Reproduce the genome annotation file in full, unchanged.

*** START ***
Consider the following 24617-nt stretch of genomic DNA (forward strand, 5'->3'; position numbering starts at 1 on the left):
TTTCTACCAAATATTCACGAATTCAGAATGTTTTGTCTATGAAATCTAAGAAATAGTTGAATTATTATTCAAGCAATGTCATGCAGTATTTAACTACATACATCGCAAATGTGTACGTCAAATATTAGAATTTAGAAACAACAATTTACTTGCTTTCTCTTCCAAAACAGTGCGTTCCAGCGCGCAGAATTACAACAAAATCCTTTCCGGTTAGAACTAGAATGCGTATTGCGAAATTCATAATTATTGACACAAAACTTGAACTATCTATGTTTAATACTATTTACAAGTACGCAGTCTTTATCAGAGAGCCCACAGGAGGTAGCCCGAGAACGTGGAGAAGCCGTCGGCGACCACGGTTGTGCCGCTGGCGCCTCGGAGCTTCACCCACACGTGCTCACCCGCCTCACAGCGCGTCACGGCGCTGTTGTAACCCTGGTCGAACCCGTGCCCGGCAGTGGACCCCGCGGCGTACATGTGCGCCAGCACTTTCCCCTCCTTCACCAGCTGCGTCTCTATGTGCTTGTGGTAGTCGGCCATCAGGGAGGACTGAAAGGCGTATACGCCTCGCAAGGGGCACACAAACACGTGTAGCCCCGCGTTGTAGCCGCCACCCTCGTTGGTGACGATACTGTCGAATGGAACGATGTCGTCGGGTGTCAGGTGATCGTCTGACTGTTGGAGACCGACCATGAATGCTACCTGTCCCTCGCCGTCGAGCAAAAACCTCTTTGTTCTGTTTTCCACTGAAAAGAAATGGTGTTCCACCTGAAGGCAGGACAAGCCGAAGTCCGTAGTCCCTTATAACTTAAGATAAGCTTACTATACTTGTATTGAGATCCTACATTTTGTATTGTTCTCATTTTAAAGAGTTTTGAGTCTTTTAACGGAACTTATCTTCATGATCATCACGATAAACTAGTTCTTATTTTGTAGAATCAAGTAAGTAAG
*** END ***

Consider the following 24617-nt stretch of genomic DNA (forward strand, 5'->3'; position numbering starts at 1 on the left):
TTTCTACCAAATATTCACGAATTCAGAATGTTTTGTCTATGAAATCTAAGAAATAGTTGAATTATTATTCAAGCAATGTCATGCAGTATTTAACTACATACATCGCAAATGTGTACGTCAAATATTAGAATTTAGAAACAACAATTTACTTGCTTTCTCTTCCAAAACAGTGCGTTCCAGCGCGCAGAATTACAACAAAATCCTTTCCGGTTAGAACTAGAATGCGTATTGCGAAATTCATAATTATTGACACAAAACTTGAACTATCTATGTTTAATACTATTTACAAGTACGCAGTCTTTATCAGAGAGCCCACAGGAGGTAGCCCGAGAACGTGGAGAAGCCGTCGGCGACCACGGTTGTGCCGCTGGCGCCTCGGAGCTTCACCCACACGTGCTCACCCGCCTCACAGCGCGTCACGGCGCTGTTGTAACCCTGGTCGAACCCGTGCCCGGCAGTGGACCCCGCGGCGTACATGTGCGCCAGCACTTTCCCCTCCTTCACCAGCTGCGTCTCTATGTGCTTGTGGTAGTCGGCCATCAGGGAGGACTGAAAGGCGTATACGCCTCGCAAGGGGCACACAAACACGTGTAGCCCCGCGTTGTAGCCGCCACCCTCGTTGGTGACGATACTGTCGAATGGAACGATGTCGTCGGGTGTCAGGTGATCGTCTGACTGTTGGAGACCGACCATGAATGCTACCTGTCCCTCGCCGTCGAGCAAAAACCTCTTTGTTCTGTTTTCCACTGAAAAGAAATGGTGTTCCACCTGAAGGCAGGACAAGCCGAAGTCCGTAGTCCCTTATAACTTAAGATAAGCTTACTATACTTGTATTGAGATCCTACATTTTGTATTGTTCTCATTTTAAAGAGTTTTGAGTCTTTTAACGGAACTTATCTTCATGATCATCACGATAAACTAGTTCTTATTTTGTAGAATCAAGTAAGTAAG